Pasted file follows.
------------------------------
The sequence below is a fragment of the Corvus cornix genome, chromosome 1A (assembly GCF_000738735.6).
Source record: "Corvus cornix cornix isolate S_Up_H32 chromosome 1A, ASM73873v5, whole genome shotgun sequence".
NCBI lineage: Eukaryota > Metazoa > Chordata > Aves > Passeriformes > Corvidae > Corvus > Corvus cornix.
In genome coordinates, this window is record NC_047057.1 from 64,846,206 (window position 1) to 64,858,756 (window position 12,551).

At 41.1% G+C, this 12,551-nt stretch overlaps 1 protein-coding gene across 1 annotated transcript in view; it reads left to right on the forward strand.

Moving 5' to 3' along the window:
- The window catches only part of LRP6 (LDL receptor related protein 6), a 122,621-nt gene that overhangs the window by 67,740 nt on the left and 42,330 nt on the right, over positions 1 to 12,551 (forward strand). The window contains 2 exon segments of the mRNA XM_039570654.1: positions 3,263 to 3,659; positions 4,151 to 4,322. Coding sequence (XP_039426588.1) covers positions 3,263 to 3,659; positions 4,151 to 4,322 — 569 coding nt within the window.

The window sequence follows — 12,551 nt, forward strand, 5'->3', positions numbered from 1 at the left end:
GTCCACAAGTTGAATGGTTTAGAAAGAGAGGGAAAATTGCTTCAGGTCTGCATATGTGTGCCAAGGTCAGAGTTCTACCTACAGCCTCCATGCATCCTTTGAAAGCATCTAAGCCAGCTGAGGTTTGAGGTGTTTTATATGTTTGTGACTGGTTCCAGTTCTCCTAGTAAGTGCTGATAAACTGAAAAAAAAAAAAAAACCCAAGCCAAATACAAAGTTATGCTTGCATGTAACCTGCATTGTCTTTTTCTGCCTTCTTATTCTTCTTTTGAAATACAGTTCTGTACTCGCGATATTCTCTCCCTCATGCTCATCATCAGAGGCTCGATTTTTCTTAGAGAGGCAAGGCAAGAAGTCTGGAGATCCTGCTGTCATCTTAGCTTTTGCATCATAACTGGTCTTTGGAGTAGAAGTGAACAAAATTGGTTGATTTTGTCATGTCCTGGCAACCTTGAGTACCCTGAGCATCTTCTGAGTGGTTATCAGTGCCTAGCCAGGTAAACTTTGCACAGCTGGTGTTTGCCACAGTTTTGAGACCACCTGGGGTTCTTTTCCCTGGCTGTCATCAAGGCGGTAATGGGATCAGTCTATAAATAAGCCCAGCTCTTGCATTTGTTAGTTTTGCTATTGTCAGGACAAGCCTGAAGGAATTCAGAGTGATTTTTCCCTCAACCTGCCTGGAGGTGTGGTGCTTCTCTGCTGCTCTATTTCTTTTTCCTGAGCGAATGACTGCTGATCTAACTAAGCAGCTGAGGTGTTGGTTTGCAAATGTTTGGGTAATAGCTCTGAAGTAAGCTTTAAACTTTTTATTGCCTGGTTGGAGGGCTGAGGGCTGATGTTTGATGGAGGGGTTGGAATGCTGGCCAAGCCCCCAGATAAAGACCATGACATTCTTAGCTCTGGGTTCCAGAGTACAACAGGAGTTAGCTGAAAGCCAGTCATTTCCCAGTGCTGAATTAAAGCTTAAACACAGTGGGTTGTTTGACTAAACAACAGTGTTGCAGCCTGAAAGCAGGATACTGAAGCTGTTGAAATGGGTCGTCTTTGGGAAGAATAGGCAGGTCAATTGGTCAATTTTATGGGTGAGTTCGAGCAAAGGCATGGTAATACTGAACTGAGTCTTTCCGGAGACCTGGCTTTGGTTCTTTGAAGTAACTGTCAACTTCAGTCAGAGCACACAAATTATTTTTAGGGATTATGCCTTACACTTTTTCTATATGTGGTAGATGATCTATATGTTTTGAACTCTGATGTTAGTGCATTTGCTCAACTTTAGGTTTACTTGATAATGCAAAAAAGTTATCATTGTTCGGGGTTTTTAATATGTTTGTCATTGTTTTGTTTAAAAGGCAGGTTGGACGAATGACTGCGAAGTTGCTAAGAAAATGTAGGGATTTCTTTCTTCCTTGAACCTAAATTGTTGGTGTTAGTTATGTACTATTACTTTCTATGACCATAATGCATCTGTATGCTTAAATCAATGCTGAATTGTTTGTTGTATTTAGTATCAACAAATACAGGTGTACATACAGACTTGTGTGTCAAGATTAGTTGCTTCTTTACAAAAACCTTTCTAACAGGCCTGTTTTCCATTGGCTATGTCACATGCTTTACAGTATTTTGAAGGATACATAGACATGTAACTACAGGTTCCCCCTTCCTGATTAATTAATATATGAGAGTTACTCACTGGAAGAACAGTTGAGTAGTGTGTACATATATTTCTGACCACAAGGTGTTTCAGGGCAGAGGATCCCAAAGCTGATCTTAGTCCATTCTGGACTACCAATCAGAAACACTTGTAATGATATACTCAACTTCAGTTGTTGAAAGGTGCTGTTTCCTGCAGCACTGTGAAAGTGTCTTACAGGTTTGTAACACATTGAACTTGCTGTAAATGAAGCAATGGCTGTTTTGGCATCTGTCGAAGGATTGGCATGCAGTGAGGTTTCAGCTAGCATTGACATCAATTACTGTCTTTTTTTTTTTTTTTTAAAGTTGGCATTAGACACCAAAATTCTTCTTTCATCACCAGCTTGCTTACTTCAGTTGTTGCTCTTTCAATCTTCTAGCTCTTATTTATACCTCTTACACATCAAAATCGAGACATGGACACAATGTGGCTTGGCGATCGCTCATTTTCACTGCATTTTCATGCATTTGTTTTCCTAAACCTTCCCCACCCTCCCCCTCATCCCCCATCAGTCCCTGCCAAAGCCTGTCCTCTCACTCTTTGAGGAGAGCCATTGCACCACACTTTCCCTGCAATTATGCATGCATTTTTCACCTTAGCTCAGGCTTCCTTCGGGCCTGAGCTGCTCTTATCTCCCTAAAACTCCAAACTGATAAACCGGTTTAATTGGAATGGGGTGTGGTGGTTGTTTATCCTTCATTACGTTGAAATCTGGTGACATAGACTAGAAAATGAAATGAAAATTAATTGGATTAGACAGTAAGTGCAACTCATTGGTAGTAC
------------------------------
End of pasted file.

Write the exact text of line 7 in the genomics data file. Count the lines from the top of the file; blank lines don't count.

- The window catches only part of LRP6 (LDL receptor related protein 6), a 122,621-nt gene that overhangs the window by 67,740 nt on the left and 42,330 nt on the right, over positions 1 to 12,551 (forward strand). The window contains 2 exon segments of the mRNA XM_039570654.1: positions 3,263 to 3,659; positions 4,151 to 4,322. Coding sequence (XP_039426588.1) covers positions 3,263 to 3,659; positions 4,151 to 4,322 — 569 coding nt within the window.